Over a period of ten years, Mr. Johnson’s executive leadership at the National Museum of the American Indian produced a long list of critically acclaimed exhibits, influential programs, award-winning books and films, lectures, events, and periodicals, creating an era that significantly advanced the institution’s museology and reputation.

He is the recipient of the Dreamcatcher Foundation Award for Art and Culture for his significant contributions to Native arts, media, and heritage programs over a distinguished career.

Brian Kohn

Brian Kon

Advisory Council Member

Brian is a resident of Niagara Falls. He is the Chair of the Niagara Region Metis Council and is a member of the Aboriginal Education Committee with DSBN and NCSB. Brian’s other community interests include being a member of the Niagara Falls Rotary Sunrise Club, Board member for Heartland Forest and is a member of the Niagara Falls Mayor’s Advisory Committee on Accessibility. As a local aboriginal artist, Brian enjoys painting and will be teaching Metis Dot Art at Niagara College in the fall.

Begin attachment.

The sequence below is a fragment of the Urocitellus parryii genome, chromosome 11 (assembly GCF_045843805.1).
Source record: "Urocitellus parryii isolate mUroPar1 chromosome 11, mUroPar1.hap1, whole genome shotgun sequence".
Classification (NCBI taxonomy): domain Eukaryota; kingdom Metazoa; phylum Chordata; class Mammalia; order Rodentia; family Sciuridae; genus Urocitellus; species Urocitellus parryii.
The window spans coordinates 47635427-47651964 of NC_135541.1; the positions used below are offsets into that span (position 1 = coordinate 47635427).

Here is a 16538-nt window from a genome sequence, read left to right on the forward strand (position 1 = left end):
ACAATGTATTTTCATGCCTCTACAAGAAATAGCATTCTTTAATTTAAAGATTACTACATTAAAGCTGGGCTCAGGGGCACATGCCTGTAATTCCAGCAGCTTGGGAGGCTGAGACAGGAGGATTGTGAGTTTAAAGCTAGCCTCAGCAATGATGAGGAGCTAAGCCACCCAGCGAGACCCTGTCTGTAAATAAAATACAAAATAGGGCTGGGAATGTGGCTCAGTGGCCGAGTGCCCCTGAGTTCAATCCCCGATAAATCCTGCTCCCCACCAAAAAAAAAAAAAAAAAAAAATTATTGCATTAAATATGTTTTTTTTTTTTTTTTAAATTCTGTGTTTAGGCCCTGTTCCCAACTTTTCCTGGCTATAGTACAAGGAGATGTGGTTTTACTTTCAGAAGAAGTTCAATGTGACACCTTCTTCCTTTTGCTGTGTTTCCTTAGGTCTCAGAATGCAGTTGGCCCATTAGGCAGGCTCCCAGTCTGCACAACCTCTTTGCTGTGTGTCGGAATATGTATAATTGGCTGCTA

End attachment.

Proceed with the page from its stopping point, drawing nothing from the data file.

Gary Parker

Gary Parker

Advisory Council Member

Gary is the Principle Consultant for an Aboriginal owned consulting company with a focus in the areas of program development, governance, effective communications and strategic planning and other Aboriginal culturally relevant services.

Gary is a Faithkeeper (a title holder) in the Aboriginal community where he was raised (Tonawanda Seneca Territory). He has a strong cultural knowledge as well as the necessary requirements for working with the mainstream. This combined balance provides him with the strong cultural standing. He implements this balance with the many Aboriginal and non-Aboriginal communities he works with.